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Re: Proposal for ISSUE-12, string literals

From: Ivan Herman <ivan@w3.org>
Date: Thu, 12 May 2011 10:22:05 +0200
Cc: RDF Working Group WG <public-rdf-wg@w3.org>
Message-Id: <CEF28F81-16B7-4CE8-AB7D-95657F337D22@w3.org>
To: Richard Cyganiak <richard@cyganiak.de>
Richard,

I personally do not see any problems with the proposal as is, everything that I say is *in addition* to your changes. And I know that these go a little bit beyond the core ISSUE-12 on xsd:string and friends, but I think these are necessary for a proper closure.

- You make the remark on the wiki page on 'extending this to numeric literals', which I would rather say 'extending this to any datatype' (eg, xsd:dateTime, too). I have the impression that this is also a consequence of what you write already. You emphasize the 'lexical equality', and you also say "Implementations MAY replace any literal with a canonical form if both are syntactically different, but have the same value." which does not look like being bound to string literals. Do you think there is anything missing in this document to make that picture complete (except, editorially, to possibly add non-string examples)?

- I would also propose to make some tiny changes in the Semantics document. At the moment, the document defines what D-interpretation (and, hence, D-entailment) means which is the semantic equivalent of your 'MAY' in the sentence. However, in 5.1, the document says "If D is a datatype map, a D-interpretation of a vocabulary V is any rdfs-interpretation...". In other words, if a reasoner implements the various interpretations and entailments defined in the standard, it has to build the D-interpretatin on top of RDFS interpretation, and a D-entailment should also include a full RDFS-entailment. This is probably unnecessary and extra load on implementation (if they want to follow the standard by the letter).

My proposal would be simply to say, instead, "If D is a datatype map, a D-interpretation of a vocabulary V is any rdf-interpretation..." (ie, rdfs->rdf). I believe building the D interpretation on top of an rdf-interpretation is right, because that is the layer that defines the interpretation of XML Literals that we all love:-). It is not ideal, because RDF interpretations also include other things that have nothing to do with literals (what is a property...) and the corresponding axiomatic triples also include the potentially infinite container membership properties, but making this change would still be the smallest possible change.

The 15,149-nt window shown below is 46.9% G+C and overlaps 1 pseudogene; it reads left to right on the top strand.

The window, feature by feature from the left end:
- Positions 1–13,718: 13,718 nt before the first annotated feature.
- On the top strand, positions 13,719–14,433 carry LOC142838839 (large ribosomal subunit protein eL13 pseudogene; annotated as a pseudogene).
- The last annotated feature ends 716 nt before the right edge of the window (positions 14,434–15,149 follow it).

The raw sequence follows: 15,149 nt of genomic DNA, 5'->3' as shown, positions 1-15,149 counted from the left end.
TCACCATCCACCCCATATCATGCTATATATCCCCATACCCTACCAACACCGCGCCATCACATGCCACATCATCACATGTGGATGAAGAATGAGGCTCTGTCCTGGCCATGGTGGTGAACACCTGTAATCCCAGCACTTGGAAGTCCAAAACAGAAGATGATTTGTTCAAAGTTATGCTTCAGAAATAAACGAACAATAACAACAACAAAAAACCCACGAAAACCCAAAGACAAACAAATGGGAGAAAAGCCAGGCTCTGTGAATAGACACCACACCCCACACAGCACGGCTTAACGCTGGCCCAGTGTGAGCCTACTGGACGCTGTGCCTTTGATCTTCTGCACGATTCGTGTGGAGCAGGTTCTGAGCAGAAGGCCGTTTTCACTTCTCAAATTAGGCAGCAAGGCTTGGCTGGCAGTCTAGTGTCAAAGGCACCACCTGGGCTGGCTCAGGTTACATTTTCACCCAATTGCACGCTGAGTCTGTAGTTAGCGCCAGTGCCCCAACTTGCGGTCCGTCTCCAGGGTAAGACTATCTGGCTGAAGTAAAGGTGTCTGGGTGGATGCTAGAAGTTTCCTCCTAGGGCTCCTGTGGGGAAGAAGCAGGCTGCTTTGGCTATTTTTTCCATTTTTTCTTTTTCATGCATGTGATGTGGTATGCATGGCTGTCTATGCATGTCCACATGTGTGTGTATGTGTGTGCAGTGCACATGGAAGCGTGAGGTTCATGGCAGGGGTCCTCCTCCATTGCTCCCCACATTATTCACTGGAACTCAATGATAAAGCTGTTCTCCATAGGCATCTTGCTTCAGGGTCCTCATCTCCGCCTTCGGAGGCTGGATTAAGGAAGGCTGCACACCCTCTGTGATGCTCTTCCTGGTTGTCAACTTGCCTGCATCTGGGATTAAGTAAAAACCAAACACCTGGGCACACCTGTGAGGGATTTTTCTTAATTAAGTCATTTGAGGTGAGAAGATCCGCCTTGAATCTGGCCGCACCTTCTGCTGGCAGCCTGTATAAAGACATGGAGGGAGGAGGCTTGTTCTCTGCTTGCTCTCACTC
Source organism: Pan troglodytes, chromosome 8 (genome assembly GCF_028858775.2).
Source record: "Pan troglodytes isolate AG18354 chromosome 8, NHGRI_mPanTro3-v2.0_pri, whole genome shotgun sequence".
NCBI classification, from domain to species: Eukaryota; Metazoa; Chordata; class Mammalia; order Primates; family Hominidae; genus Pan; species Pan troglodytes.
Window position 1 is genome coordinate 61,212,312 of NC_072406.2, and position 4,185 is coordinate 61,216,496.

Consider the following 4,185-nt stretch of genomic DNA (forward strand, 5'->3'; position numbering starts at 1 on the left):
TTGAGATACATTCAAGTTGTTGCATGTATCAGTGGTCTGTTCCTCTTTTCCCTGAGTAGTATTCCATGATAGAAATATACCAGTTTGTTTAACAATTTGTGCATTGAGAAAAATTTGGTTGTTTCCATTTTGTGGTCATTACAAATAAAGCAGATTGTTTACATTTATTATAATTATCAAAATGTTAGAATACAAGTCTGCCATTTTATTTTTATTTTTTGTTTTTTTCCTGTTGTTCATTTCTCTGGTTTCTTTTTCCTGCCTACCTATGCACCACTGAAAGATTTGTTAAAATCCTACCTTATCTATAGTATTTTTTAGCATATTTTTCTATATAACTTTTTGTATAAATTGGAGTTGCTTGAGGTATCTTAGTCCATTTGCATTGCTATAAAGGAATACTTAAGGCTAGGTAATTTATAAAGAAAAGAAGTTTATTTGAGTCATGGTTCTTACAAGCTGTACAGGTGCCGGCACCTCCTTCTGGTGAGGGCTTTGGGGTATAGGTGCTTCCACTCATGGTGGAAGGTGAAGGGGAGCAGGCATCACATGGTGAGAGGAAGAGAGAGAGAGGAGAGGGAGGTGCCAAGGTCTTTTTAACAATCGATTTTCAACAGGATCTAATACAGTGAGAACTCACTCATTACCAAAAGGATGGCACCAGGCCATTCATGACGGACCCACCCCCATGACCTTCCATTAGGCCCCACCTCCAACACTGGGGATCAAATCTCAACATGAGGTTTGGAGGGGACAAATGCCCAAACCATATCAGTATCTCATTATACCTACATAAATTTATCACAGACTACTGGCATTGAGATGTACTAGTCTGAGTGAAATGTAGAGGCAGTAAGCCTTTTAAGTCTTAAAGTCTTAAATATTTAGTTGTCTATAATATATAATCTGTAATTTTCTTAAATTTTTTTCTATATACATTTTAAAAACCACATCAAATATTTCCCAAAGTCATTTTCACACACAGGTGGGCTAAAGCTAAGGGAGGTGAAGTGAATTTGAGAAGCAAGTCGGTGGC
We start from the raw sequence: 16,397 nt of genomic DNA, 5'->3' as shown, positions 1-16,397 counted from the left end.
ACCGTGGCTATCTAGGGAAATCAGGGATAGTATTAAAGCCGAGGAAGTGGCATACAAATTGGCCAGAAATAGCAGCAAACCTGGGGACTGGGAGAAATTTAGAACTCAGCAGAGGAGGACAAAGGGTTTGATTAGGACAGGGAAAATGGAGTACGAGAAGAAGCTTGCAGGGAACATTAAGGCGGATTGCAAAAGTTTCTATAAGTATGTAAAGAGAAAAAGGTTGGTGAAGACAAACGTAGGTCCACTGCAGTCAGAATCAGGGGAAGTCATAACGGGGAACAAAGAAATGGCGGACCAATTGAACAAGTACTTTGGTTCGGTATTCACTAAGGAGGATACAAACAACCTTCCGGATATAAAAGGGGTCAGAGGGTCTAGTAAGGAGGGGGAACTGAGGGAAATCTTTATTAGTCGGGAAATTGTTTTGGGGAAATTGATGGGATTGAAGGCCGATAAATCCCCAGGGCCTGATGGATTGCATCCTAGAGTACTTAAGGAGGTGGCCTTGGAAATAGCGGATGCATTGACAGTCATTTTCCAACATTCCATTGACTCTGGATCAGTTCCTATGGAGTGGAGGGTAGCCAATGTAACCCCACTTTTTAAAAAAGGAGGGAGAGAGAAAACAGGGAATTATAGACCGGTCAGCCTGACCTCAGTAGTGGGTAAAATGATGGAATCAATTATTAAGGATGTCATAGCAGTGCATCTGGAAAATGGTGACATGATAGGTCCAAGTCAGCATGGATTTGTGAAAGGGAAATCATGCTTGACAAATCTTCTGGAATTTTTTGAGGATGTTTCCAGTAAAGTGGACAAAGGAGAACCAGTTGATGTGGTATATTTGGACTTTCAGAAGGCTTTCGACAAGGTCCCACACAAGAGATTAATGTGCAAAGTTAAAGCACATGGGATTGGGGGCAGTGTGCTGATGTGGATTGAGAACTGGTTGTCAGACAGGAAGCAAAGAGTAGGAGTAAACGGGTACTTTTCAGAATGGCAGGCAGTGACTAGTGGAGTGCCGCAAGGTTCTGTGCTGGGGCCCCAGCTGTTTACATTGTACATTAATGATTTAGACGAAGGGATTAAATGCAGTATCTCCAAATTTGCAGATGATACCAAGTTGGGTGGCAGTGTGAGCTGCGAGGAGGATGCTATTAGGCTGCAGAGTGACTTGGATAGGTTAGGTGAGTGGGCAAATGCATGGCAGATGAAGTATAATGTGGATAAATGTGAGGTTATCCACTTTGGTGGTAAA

Alternatively, we may even refer to simple interpretations only for the datatype entailments, ie, say rdfs->simple in the original sentence; that means a D-entailment, by default, does not have any additional information on XML Literals but that might be all right...

- Again in the semantics document: isn't it necessary, in view of what is said below, to add entailment rules denoting the plainLiteral thing? In effect, translating what you just describe in concepts, into entailment rules (in the table right before Appendix A):

uuu aaa "sss".       => uuu aaa "sss@"^^rdf:PlainLiteral .
uuu aaa "sss"@ln .   => uuu aaa "sss@ln"^^rdf:PlainLiteral .

(as we know, the entailment rules are really the tool for implementers, so they should be complete...)

Ivan


On May 11, 2011, at 23:23 , Richard Cyganiak wrote:

> I took an action today to draft text for RDF Concepts that resolves ISSUE-12. I put it on the wiki here:
> http://www.w3.org/2011/rdf-wg/wiki/StringLiterals/EntailmentProposal
> A plain text copy is attached below.
> 
> Best,
> Richard
> 
> 
> 
> SHORT SUMMARY
> 
> 1. RDF Concepts puts more emphasis on the distinction between (syntactic) “literal equality” and (semantic, important for applications) “value equality”